• Louie Kamookak during a visit to the Ottawa Inuit Children's Centre

    Louie Kamookak is pictured during a visit to the Ottawa Inuit Children's Centre. (Photo: Colin Rowe/Canadian Geographic)

Louie Kamookak was a national treasure. As Canada’s leading Inuit oral historian, he worked at the intersection of Inuit traditional knowledge and the more formal disciplines of anthropology and history. He took an interest in the things of the past at a time when few in or outside his small community of Gjoa Haven were interested in such esoteric pursuits.

It was a grave that his father showed him that launched Louie, as a child, on his adventure into what scientists today would call forensic anthropology. Father and son visited the grave of an early fur trader variously called “Russian Mike” or “Siberian Mike.” Mike was said to have died of suicide but Louie noted inconsistencies in the story — in particular, the bullet that killed him appeared to have entered from the top of the skull. Over the years, Louie thought a lot about the legendary trader and his unusual death, one of many northern mysteries never solved.

In time, other stories led Louie farther back into the tales of his homeland, local lore about cultural contact over a century ago. Eventually he realized that some of the stories merged. They could not all be accepted at face value, but needed the type of analysis that Louie, with his knowledge of two cultures, could provide. “The oral tradition tells a lot of history, but isn’t always very accurate,” Louie once said. He brought this caution to the stories he heard the elders tell of qallunaat —white men — pulling a large boat on a sled, and of men scattering in different directions and perishing. This was, he eventually realized, a melding of the stories of an expedition on the Boothia Peninsula led by John Ross, and the final desperate marches of the men of the Franklin expedition.

Louie determined that he would try to separate the wheat from the chaff, to interpret the stories of his people into a cohesive narrative, at the same time explaining the misconceptions and outright errors that had found their way into print in explorers’ narratives and modern qallunaat retellings of those journeys.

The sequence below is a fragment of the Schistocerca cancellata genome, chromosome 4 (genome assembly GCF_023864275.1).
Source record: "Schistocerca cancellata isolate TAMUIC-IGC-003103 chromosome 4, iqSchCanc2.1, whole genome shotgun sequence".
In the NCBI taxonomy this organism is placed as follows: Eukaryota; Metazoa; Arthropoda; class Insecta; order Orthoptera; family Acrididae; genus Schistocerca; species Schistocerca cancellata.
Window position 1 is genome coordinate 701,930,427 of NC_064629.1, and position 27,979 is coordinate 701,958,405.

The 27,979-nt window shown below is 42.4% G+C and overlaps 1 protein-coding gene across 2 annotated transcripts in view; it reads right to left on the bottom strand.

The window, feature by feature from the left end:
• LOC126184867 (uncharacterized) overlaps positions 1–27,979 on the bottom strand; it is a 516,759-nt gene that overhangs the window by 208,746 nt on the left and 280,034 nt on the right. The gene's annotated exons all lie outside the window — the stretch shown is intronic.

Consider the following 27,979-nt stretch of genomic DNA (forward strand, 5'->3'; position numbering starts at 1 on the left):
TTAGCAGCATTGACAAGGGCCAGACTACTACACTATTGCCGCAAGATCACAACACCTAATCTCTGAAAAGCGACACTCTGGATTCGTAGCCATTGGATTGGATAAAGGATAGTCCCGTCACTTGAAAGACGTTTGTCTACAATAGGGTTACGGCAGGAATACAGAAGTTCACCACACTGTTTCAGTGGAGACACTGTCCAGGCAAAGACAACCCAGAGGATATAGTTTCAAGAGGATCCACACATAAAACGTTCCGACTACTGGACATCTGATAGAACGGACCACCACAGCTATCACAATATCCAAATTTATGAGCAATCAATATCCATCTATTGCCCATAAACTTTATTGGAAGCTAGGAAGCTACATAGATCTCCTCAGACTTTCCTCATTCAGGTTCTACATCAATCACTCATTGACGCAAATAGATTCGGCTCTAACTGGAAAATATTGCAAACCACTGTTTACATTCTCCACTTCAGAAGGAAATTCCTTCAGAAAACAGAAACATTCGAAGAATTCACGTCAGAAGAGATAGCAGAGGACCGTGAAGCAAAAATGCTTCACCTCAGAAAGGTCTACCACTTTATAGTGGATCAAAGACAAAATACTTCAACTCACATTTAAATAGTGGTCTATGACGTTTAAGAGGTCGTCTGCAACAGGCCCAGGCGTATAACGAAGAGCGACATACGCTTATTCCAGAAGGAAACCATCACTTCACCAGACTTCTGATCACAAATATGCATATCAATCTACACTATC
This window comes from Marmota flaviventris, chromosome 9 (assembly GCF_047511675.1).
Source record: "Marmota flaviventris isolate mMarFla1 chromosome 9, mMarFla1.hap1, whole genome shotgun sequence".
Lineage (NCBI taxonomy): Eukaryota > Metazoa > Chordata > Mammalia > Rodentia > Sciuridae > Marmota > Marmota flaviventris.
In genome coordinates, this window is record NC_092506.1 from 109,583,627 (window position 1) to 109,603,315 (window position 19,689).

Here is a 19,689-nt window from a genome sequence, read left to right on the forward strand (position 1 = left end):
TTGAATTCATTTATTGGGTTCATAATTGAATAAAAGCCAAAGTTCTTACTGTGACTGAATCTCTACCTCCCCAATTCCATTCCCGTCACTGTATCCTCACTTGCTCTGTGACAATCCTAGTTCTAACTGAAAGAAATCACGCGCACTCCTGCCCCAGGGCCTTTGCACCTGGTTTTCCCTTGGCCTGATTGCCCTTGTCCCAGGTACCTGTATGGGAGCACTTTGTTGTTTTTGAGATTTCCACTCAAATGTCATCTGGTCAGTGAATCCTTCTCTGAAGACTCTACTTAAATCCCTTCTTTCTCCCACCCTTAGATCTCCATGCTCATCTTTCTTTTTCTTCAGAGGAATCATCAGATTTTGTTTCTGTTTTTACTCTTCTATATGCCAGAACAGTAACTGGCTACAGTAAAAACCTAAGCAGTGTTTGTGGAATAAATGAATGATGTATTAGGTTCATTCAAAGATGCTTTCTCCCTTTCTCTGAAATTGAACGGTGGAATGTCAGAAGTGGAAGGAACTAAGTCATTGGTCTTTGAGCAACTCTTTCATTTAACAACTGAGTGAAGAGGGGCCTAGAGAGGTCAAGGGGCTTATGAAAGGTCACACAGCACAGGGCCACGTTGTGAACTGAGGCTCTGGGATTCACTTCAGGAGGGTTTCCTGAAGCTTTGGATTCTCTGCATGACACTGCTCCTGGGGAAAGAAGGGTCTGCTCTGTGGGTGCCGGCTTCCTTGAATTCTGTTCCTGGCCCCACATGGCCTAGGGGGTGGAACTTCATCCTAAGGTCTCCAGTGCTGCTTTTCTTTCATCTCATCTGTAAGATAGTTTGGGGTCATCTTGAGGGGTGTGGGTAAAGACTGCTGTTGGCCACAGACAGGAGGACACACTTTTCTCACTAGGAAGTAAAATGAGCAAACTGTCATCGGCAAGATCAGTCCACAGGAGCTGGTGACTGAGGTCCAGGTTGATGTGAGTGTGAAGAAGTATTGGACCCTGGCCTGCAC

It was a daunting task, but Louie had the inspiration of his great-grandmother to draw on. Long ago, while walking over the crest of a gravel ridge, she had found metal spoons and forks, tangible artifacts left behind by those same desperate white men whose stories would fascinate Louie.

He listened to his elders, his ancestors, and in time — and with the unstinting support of his wife Josephine — interviewed more than 20 local Inuit over three decades in his home community of Gjoa Haven on the southern coast of King William Island. It is ironic that this community, one of the most isolated in the Canadian Arctic, is so steeped in cross-cultural history. Its very name is taken from that of the Norwegian, Roald Amundsen’s, small ship which found a safe harbour there in 1903. A half-century earlier, Franklin’s expedition, in search of a Northwest Passage, had come to grief in the ice-choked waters off the island’s west coast, with the loss of over 100 men. As a boy, Louie went to school in the community, and heard white teachers tell the bits and pieces they knew of the Franklin story. “The stories the teachers told us matched the ones that my great-grandmother told me,” Louie recalled a few years ago. “I could tell they were talking about the same people.” A seed had been planted.

Louie came to the Franklin story with a respect for the non-Inuit who had broken ground before him in exploring this most enduring of all Arctic mysteries. Perhaps that’s because his grandfather was a white man, William (“Paddy”) Gibson, a trader and manager for the Hudson’s Bay Company, but also, as an avocation, a dedicated Franklin researcher who had published a number of articles on the subject. Louie acquired those articles and continued the research of the grandfather he had never known.

Another explorer also showed him the way. Knud Rasmussen, an ethnographer of Danish and Greenlandic ethnicity, travelled through the area in the 1920s on the Fifth Thule Expedition, and talked to Inuit about all aspects of their traditions. Rasmussen became one of Louie’s heroes for the simple reason that he listened to Inuit and wrote down what he learned from them.

Inuit ancestors were vindicated in 2014 when divers from Parks Canada located Franklin’s ship, the Erebus, pretty much where Inuit had always said it would be found. The veracity of their tales was reaffirmed two years later when the other ship, the Terror, was also found; it too was where Inuit had expected it to be.  

The finding of the ships did not end Louie’s romance with the Franklin story. Franklin’s resting place has never been found. Many believe that the explorer was buried on land. Louie thinks the location is somewhere near Cape Felix on King William Island’s uninhabited west coast.

But Louie’s journey has now ended. Finding Franklin now remains a search to be conducted by other researchers. One hopes that other Inuit will take up Louie’s torch and continue his quest.